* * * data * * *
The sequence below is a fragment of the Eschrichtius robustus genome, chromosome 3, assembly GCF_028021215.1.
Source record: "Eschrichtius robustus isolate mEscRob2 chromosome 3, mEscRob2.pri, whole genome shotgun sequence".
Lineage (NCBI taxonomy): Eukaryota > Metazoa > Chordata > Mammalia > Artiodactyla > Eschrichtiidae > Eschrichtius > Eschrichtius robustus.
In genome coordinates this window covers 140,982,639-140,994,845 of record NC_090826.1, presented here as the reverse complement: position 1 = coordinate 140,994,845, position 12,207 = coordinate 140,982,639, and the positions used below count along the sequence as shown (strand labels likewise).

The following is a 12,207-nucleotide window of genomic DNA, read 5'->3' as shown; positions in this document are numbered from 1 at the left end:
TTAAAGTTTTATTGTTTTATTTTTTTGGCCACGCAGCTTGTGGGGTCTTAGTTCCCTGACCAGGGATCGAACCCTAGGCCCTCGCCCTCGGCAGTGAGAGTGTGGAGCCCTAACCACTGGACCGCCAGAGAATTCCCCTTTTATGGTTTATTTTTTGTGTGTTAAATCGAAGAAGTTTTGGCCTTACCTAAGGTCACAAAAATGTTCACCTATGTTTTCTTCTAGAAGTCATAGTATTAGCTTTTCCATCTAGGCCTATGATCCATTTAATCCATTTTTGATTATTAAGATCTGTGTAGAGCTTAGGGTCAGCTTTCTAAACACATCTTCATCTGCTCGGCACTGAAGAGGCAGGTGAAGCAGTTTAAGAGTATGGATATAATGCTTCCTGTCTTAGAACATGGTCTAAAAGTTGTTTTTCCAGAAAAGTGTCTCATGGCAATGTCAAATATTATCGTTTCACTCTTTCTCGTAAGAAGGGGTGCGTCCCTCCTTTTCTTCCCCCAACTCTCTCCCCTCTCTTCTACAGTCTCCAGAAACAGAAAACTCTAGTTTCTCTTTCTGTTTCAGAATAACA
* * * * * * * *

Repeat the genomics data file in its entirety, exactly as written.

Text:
The sequence below is a fragment of the Eschrichtius robustus genome, chromosome 3, assembly GCF_028021215.1.
Source record: "Eschrichtius robustus isolate mEscRob2 chromosome 3, mEscRob2.pri, whole genome shotgun sequence".
Lineage (NCBI taxonomy): Eukaryota > Metazoa > Chordata > Mammalia > Artiodactyla > Eschrichtiidae > Eschrichtius > Eschrichtius robustus.
In genome coordinates this window covers 140,982,639-140,994,845 of record NC_090826.1, presented here as the reverse complement: position 1 = coordinate 140,994,845, position 12,207 = coordinate 140,982,639, and the positions used below count along the sequence as shown (strand labels likewise).

The following is a 12,207-nucleotide window of genomic DNA, read 5'->3' as shown; positions in this document are numbered from 1 at the left end:
TTAAAGTTTTATTGTTTTATTTTTTTGGCCACGCAGCTTGTGGGGTCTTAGTTCCCTGACCAGGGATCGAACCCTAGGCCCTCGCCCTCGGCAGTGAGAGTGTGGAGCCCTAACCACTGGACCGCCAGAGAATTCCCCTTTTATGGTTTATTTTTTGTGTGTTAAATCGAAGAAGTTTTGGCCTTACCTAAGGTCACAAAAATGTTCACCTATGTTTTCTTCTAGAAGTCATAGTATTAGCTTTTCCATCTAGGCCTATGATCCATTTAATCCATTTTTGATTATTAAGATCTGTGTAGAGCTTAGGGTCAGCTTTCTAAACACATCTTCATCTGCTCGGCACTGAAGAGGCAGGTGAAGCAGTTTAAGAGTATGGATATAATGCTTCCTGTCTTAGAACATGGTCTAAAAGTTGTTTTTCCAGAAAAGTGTCTCATGGCAATGTCAAATATTATCGTTTCACTCTTTCTCGTAAGAAGGGGTGCGTCCCTCCTTTTCTTCCCCCAACTCTCTCCCCTCTCTTCTACAGTCTCCAGAAACAGAAAACTCTAGTTTCTCTTTCTGTTTCAGAATAACA